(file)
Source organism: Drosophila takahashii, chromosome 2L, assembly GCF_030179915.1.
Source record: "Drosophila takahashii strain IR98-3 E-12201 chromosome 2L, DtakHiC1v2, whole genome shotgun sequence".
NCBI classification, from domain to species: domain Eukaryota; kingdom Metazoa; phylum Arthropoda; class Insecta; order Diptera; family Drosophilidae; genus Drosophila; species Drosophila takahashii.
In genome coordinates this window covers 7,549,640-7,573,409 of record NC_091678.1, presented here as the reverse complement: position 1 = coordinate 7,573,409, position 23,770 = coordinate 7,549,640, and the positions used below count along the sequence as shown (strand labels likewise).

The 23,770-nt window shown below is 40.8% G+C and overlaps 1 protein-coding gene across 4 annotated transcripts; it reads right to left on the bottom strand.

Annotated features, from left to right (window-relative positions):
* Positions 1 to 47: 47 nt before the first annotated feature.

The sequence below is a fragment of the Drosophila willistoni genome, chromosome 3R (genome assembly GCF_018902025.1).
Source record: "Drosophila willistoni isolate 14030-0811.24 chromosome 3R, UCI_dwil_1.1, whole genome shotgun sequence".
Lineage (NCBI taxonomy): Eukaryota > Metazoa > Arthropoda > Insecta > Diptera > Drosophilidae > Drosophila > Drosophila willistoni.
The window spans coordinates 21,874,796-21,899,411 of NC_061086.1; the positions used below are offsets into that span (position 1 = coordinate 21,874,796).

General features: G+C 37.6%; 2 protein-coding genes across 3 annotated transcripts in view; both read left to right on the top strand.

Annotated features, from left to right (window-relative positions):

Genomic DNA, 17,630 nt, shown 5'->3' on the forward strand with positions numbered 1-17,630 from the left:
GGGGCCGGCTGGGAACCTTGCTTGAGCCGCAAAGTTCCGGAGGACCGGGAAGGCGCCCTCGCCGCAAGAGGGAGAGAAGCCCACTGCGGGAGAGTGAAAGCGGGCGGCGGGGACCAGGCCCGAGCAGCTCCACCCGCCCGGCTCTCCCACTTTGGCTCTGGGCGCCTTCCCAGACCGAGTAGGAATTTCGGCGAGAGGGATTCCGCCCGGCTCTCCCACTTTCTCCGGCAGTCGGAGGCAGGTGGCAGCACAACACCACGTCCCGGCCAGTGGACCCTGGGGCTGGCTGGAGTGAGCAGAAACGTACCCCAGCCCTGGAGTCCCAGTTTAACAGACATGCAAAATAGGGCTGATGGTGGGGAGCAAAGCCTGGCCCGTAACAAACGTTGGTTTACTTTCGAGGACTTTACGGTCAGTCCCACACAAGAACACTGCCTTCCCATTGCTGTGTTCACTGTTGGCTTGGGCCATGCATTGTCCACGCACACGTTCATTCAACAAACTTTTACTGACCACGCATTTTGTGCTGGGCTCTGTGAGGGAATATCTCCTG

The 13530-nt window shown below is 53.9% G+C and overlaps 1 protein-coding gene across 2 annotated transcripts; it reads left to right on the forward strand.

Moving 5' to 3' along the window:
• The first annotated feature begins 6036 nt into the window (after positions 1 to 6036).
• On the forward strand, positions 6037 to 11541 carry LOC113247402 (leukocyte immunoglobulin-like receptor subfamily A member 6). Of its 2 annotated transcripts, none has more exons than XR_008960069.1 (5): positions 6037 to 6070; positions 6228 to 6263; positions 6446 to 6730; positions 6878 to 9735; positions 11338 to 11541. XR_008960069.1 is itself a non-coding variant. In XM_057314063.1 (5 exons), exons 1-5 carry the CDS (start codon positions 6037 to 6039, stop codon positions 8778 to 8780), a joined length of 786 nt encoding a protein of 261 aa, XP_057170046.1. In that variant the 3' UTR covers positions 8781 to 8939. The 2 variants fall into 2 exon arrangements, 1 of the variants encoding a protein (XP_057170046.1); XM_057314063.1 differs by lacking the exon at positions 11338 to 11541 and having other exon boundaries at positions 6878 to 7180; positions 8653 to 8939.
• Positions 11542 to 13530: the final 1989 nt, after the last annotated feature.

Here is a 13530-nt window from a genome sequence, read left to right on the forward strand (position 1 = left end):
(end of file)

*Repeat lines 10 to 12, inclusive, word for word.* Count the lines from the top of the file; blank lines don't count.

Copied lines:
Lineage (NCBI taxonomy): Eukaryota > Metazoa > Arthropoda > Insecta > Diptera > Drosophilidae > Drosophila > Drosophila willistoni.
The window spans coordinates 21,874,796-21,899,411 of NC_061086.1; the positions used below are offsets into that span (position 1 = coordinate 21,874,796).

General features: G+C 37.6%; 2 protein-coding genes across 3 annotated transcripts in view; both read left to right on the top strand.